"UK's Brown meets with City businessmen, aims to cut back on regulation", Government News Network (UK), October 18, 2006
In a meeting with City financial leaders, Chancellor of the Exchequer Gordon Brown and Economic Secretary Ed Balls laid out plans to cut back on regulation of the financial sector to encourage traditional financial sectors and to encourage "new and innovative areas such as hedge funds and Islamic finance". The U.K. has been working to try and make London one of the centers of Islamic finance in the West. Gordon Brown and Ed Balls are expected to become the next prime minister and chancellor of the exchequer, respectively, when Tony Blair steps down next year.
"The Al Rayan Bank gets down to business", AMEInfo, October 18, 2006
The recently founded Al Rayan Bank in Qatar is beginning its operations by becoming a funder in the Smart Industrial City, an eco-friendly industrial city focusing on electronics technology and manufacturing. Al Rayan is an Islamic bank and opened its first branch on October 8. The bank will continue to participate in infrastructure projects and large-scale project finance.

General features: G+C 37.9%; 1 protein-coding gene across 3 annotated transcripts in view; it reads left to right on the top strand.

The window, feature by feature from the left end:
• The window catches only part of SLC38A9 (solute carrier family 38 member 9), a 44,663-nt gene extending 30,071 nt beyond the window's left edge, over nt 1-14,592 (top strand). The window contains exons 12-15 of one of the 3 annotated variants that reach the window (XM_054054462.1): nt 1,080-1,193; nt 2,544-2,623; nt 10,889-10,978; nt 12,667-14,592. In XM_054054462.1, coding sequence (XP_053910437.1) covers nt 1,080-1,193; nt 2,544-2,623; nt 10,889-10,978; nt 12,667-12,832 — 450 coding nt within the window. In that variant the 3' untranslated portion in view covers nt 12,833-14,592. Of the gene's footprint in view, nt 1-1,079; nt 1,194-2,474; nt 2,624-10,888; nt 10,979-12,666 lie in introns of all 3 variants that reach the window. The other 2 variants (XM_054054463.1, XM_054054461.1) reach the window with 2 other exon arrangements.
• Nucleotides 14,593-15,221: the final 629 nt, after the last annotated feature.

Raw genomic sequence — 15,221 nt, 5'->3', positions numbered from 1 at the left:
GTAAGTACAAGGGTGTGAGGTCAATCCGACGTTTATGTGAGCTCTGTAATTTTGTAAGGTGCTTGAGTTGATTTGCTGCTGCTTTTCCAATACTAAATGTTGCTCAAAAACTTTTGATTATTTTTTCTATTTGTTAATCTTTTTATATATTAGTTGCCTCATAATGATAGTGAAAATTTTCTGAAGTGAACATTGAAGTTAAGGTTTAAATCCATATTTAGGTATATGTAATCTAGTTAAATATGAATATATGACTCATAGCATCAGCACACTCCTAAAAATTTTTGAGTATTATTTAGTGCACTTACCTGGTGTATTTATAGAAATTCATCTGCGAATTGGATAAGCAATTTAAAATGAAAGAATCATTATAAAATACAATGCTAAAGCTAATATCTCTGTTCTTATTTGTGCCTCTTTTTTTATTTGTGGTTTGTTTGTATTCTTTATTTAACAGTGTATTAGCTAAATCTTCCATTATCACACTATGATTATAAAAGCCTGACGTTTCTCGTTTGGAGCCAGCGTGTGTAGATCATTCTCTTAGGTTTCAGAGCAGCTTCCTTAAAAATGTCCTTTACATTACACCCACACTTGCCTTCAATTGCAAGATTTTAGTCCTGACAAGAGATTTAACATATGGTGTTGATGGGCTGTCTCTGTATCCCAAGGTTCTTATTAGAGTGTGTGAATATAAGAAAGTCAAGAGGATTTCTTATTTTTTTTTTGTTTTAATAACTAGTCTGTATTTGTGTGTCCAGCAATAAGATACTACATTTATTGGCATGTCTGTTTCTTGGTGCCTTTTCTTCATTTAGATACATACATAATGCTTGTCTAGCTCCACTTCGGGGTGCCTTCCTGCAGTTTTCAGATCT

"Citibank facilitates 1st Islamic cross currency profit rate swap", The Edge Daily, October 18, 2006
Citibank and Dubai Financial LLC (DF) have entered into a Shari'ah-compliant cross currency hedge transaction to hedge DF's foreign exchange risk arising from its investment ina 40 percent stake in Bank Islam Malaysia Bhd. The foreign exchange profit rate swap has a 5-year tenure and is based upon Murabaha (cost-plus) transactions. "Citigroup said the deal involved Citibank and DF agreeing to undertake a series of commodity trades in different currencies. The effect of the hedge will be to insulate the DF from variations in FX rates." One of the significant parts of the deal is the harmonization of Shari'ah standards that it supports. Because DF operates in Dubai, but has a large equity stake in Bank Islam Malaysia, DF and Citibank structured the deal to meet the Shari'ah standards in Malaysia and the Middle East. In the past, Shari'ah boards in the Middle East have been more conservative in the types of products they will endorse.